Penney's Makes Executive Cuts; Kohl's Embeds Aldi Stores

America’s mid-tier department stores are scrambling to find new ways to cope with shifting shopping preferences.

J.C. Penney is making extensive reductions in its executive ranks, while Kohl’s has unveiled plans to partner with Aldi’s supermarkets in some of its slimmed-down stores.

Penney’s is eliminating 360 jobs as part of its effort to reduce costs and streamline operations. At the same time, it reported that other recent initiatives are paying off.

Penney’s’ comparable-store sales rose 2.6% in its fiscal fourth quarter, and total sales advanced 1.8% to $4.03 billion, from $3.96 billion in the same period a year ago. Net income climbed to $254 million, up from $192 million, due primarily to a $75 million tax reform benefit.

Sales jewelry, home products, footwear, handbags and its Sephora units did best, with the Southeast and Gulf Coast emerging as the strongest spending regions.



The Plano, Tex.-based chain’s executives said the plan calls for intensifying efforts to increase market share in appliances, mattresses and furniture this year, while continuing to update its apparel lines and omnichannel offerings.

Meanwhile, Kohl’s, which also posted sales and income gains this week, tells investors it’s beginning a pilot program with Aldi, the German limited-assortment grocery chain.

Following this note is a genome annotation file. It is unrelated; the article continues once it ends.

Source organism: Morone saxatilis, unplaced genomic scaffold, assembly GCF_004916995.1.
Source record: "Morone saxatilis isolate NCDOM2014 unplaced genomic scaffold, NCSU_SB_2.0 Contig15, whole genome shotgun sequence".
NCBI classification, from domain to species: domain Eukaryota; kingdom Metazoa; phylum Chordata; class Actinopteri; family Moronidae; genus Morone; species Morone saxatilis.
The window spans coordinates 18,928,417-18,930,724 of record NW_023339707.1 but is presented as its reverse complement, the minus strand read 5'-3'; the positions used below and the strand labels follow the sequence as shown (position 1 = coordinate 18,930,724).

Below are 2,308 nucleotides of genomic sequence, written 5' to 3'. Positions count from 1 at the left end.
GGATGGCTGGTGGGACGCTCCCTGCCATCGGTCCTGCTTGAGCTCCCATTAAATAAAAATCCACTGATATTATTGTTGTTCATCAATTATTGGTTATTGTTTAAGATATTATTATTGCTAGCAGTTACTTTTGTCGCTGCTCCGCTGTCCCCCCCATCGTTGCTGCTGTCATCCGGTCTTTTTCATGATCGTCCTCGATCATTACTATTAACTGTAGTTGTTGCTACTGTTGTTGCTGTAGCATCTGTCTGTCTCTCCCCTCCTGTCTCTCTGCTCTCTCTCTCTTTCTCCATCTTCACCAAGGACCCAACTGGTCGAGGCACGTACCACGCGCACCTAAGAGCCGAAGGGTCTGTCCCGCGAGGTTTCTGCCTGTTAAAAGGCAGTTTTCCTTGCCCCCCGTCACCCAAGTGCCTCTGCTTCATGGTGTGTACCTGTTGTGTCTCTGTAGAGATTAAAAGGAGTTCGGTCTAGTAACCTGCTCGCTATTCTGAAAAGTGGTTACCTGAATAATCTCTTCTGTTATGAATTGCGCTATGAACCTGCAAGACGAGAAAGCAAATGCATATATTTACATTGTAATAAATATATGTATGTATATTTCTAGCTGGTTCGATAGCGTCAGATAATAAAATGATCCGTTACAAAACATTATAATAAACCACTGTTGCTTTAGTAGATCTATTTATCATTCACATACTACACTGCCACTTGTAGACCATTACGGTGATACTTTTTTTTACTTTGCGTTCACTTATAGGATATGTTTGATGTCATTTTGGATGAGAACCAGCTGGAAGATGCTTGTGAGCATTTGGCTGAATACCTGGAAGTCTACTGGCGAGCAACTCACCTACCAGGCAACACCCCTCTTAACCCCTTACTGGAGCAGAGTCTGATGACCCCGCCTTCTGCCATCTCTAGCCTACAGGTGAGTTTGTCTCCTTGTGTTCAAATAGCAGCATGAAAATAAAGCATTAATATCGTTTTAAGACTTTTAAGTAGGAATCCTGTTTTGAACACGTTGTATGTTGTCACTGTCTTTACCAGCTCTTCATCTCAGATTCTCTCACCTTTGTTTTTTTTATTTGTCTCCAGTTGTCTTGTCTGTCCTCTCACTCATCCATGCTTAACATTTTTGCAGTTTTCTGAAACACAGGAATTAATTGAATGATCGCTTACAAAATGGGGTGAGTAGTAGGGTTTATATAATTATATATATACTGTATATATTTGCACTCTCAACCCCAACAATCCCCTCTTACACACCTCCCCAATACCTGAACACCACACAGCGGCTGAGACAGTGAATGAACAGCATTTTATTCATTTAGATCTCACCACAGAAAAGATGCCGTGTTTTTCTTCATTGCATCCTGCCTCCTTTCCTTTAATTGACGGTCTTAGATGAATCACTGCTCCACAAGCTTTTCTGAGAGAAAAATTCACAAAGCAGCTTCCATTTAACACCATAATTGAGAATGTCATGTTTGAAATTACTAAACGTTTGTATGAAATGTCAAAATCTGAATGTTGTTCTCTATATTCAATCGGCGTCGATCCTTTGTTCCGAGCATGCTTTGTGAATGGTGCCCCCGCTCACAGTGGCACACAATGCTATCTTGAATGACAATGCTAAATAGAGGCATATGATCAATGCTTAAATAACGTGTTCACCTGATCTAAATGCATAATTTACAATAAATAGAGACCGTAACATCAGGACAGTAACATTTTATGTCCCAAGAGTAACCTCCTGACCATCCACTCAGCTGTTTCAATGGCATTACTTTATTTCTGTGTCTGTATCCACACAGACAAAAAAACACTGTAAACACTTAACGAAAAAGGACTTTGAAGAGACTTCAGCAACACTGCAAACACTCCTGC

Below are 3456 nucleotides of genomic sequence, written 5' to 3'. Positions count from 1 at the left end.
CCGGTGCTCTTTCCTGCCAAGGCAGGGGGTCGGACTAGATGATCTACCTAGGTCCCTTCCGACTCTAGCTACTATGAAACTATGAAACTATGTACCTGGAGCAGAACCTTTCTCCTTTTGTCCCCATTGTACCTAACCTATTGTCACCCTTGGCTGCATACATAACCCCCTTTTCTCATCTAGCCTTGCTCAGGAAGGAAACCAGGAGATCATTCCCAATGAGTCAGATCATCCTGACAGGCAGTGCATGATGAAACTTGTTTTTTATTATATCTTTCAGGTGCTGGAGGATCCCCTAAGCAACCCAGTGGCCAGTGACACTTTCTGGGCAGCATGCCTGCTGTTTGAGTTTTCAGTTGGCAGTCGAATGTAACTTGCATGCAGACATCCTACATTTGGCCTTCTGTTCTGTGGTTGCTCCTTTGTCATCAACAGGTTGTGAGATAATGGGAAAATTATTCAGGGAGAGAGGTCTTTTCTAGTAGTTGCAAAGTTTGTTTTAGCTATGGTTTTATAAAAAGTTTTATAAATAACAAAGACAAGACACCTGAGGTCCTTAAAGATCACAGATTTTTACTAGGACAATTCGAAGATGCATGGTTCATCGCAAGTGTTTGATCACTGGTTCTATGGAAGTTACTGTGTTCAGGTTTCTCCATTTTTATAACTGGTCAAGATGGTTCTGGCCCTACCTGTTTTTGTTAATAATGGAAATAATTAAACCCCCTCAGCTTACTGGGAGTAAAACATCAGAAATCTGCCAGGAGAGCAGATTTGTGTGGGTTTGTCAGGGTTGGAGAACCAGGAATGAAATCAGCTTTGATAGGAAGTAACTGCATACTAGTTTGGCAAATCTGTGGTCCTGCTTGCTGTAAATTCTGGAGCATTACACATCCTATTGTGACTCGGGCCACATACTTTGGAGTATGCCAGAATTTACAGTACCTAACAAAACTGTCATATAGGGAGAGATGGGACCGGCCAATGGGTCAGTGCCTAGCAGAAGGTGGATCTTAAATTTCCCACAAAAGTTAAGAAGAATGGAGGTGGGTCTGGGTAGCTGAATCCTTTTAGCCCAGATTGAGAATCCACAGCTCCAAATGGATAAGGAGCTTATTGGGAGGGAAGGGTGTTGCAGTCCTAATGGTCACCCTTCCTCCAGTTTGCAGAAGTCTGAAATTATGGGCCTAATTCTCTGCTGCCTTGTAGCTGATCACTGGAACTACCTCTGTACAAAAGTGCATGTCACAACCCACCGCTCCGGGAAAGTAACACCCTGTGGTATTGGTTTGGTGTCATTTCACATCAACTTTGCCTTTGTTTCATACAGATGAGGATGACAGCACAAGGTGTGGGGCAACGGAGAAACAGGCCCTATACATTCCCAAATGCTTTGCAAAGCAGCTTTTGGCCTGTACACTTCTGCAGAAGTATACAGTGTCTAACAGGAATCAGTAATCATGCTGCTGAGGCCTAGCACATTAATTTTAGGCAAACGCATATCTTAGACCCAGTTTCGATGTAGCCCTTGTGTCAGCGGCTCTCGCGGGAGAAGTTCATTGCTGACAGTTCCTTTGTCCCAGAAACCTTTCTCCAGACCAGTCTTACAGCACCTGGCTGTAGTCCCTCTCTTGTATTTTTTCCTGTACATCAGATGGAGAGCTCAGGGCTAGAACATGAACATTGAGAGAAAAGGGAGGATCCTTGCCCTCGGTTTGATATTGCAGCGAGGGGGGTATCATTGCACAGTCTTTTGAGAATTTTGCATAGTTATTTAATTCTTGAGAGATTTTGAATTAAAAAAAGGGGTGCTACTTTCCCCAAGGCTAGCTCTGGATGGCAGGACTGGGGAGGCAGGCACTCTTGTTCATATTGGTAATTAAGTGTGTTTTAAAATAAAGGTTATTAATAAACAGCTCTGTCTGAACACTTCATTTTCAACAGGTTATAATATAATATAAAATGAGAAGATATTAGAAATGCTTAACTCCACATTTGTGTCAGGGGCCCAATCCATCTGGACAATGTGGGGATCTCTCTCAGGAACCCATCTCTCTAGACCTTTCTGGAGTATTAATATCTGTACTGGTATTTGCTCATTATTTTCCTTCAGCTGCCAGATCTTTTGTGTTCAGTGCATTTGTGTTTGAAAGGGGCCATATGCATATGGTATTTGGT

Kohl’s, which has been shrinking some of its stores to make them more efficient, is leasing space within up to 10 of those stores to Aldi. While the Aldi stores will have separate entrances, the hope is that customers for convenient, low-priced groceries will spill over to Kohl’s. 

Last year, Menomonee Falls, Wisc.-based Kohl’s began a partnership in which Amazon shops — selling Amazon products and taking Amazon returns — were embedded in several dozen Kohl’s stores. 

Kohl’s’ same-store sales jumped 6.3% in its fourth quarter. 

Observers think such moves are paying off. 

“A frictionless customer experience between online and stores is critical, and the initiatives needed for the department stores to compete more effectively appear to be taking hold,” wrote Christina Boni, vice president, Moody’s Investors Service, commenting on the earnings. “Kohl’s showed significant progress in the fourth quarter.” 

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